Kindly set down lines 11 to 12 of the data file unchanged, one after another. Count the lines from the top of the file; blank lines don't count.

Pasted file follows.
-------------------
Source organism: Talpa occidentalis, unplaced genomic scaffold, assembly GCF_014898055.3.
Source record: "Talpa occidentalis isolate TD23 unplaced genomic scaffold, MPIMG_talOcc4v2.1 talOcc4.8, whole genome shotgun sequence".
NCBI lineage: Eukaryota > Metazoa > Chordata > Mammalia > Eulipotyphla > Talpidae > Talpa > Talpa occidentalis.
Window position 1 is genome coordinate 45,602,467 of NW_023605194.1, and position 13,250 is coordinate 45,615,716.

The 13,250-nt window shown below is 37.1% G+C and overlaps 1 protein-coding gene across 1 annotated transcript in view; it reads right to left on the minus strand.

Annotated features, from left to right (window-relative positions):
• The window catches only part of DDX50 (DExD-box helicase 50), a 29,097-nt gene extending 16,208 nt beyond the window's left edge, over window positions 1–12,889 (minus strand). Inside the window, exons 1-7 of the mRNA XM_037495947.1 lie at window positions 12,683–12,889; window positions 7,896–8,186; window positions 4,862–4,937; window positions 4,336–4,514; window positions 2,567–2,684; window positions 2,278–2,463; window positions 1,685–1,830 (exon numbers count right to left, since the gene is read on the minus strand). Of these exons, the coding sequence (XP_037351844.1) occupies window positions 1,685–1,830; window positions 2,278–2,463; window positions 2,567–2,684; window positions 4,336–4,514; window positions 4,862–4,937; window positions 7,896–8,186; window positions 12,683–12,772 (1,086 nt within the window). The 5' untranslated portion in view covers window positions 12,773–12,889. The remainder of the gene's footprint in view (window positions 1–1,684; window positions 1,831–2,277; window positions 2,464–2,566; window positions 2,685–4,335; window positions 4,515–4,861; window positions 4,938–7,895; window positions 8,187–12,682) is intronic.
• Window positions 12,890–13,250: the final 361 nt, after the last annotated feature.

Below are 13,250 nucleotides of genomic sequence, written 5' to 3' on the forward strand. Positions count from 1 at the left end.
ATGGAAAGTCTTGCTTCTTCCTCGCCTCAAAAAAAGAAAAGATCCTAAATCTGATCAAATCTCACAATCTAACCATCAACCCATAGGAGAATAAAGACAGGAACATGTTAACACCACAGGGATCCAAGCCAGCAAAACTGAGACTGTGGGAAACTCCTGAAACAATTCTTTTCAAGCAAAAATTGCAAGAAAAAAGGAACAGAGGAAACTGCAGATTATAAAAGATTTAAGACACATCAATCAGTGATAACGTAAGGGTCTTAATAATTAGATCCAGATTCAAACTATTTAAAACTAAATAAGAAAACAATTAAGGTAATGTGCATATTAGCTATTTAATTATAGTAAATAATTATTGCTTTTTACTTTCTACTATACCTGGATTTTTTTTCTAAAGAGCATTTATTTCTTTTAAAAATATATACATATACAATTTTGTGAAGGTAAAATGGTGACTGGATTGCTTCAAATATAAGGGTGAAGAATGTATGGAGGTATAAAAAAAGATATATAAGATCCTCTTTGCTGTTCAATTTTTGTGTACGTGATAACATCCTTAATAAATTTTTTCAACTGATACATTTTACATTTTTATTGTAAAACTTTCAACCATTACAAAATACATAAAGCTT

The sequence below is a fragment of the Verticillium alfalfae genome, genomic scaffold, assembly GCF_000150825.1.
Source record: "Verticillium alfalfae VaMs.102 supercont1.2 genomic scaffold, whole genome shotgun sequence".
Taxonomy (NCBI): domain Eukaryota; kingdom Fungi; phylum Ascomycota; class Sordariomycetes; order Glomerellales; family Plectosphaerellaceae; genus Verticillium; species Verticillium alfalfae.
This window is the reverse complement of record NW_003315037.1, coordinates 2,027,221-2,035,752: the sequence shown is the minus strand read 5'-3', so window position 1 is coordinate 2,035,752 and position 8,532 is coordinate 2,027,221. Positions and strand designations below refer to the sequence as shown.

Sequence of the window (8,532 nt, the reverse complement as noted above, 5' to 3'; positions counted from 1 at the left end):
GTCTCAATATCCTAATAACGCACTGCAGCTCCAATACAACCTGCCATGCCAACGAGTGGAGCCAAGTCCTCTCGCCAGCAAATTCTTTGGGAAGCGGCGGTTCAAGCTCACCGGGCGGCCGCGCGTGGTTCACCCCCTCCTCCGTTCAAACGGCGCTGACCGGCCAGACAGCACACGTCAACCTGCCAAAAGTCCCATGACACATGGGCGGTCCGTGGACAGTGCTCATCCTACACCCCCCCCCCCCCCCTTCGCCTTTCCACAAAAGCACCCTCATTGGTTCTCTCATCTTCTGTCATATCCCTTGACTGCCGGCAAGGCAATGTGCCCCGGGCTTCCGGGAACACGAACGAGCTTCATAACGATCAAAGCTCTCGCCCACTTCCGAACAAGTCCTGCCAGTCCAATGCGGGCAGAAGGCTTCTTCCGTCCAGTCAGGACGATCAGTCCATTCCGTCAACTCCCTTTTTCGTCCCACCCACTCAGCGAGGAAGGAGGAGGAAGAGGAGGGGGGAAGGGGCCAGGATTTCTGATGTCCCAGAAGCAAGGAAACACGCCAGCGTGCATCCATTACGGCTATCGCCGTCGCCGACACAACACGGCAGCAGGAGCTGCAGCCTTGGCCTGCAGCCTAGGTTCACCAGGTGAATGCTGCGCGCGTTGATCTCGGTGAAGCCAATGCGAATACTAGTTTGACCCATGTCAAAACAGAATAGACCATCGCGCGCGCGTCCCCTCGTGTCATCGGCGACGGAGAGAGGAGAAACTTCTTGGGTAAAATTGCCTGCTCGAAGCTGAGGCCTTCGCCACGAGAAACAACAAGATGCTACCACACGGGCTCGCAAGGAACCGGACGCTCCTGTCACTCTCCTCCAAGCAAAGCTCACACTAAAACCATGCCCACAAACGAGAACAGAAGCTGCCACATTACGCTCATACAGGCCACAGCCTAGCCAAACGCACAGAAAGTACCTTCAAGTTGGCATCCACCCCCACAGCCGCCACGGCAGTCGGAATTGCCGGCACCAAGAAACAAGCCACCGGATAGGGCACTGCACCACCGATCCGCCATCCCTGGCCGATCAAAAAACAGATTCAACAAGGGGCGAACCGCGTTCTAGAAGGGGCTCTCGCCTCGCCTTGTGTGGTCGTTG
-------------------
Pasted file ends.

The sequence below is a fragment of the Verticillium alfalfae genome, genomic scaffold, assembly GCF_000150825.1.
Source record: "Verticillium alfalfae VaMs.102 supercont1.2 genomic scaffold, whole genome shotgun sequence".